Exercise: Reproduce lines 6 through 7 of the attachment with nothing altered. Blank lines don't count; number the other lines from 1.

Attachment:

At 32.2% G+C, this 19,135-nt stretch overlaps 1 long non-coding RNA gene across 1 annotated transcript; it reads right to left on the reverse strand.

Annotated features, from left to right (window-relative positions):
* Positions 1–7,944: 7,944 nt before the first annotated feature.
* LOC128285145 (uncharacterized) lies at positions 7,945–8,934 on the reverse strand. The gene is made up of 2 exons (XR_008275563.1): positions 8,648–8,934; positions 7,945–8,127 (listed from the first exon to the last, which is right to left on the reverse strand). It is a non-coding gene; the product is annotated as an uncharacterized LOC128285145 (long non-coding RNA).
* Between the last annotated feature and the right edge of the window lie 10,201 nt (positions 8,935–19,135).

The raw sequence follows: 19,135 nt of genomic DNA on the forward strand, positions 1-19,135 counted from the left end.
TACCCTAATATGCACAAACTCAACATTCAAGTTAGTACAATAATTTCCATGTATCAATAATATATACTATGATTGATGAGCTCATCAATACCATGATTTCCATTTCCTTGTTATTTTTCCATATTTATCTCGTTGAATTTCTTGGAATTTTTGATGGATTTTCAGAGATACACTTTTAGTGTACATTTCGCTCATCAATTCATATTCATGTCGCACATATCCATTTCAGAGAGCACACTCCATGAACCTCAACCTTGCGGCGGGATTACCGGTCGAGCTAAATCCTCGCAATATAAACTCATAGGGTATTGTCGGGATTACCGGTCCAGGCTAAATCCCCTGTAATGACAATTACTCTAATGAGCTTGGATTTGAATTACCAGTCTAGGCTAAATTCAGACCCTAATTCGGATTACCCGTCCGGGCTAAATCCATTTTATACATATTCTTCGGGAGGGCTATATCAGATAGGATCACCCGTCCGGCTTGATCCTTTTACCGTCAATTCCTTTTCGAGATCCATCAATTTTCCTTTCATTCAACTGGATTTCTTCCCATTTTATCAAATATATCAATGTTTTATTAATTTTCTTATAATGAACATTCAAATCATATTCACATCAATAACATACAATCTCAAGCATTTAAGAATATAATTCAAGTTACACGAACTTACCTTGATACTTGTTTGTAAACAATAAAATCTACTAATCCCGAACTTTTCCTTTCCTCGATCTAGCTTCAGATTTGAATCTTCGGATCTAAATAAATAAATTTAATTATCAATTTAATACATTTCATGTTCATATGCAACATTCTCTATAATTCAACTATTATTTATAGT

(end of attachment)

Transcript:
The raw sequence follows: 19,135 nt of genomic DNA on the forward strand, positions 1-19,135 counted from the left end.
TACCCTAATATGCACAAACTCAACATTCAAGTTAGTACAATAATTTCCATGTATCAATAATATATACTATGATTGATGAGCTCATCAATACCATGATTTCCATTTCCTTGTTATTTTTCCATATTTATCTCGTTGAATTTCTTGGAATTTTTGATGGATTTTCAGAGATACACTTTTAGTGTACATTTCGCTCATCAATTCATATTCATGTCGCACATATCCATTTCAGAGAGCACACTCCATGAACCTCAACCTTGCGGCGGGATTACCGGTCGAGCTAAATCCTCGCAATATAAACTCATAGGGTATTGTCGGGATTACCGGTCCAGGCTAAATCCCCTGTAATGACAATTACTCTAATGAGCTTGGATTTGAATTACCAGTCTAGGCTAAATTCAGACCCTAATTCGGATTACCCGTCCGGGCTAAATCCATTTTATACATATTCTTCGGGAGGGCTATATCAGATAGGATCACCCGTCCGGCTTGATCCTTTTACCGTCAATTCCTTTTCGAGATCCATCAATTTTCCTTTCATTCAACTGGATTTCTTCCCATTTTATCAAATATATCAATGTTTTATTAATTTTCTTATAATGAACATTCAAATCATATTCACATCAATAACATACAATCTCAAGCATTTAAGAATATAATTCAAGTTACACGAACTTACCTTGATACTTGTTTGTAAACAATAAAATCTACTAATCCCGAACTTTTCCTTTCCTCGATCTAGCTTCAGATTTGAATCTTCGGATCTAAATAAATAAATTTAATTATCAATTTAATACATTTCATGTTCATATGCAACATTCTCTATAATTCAACTATTATTTATAGT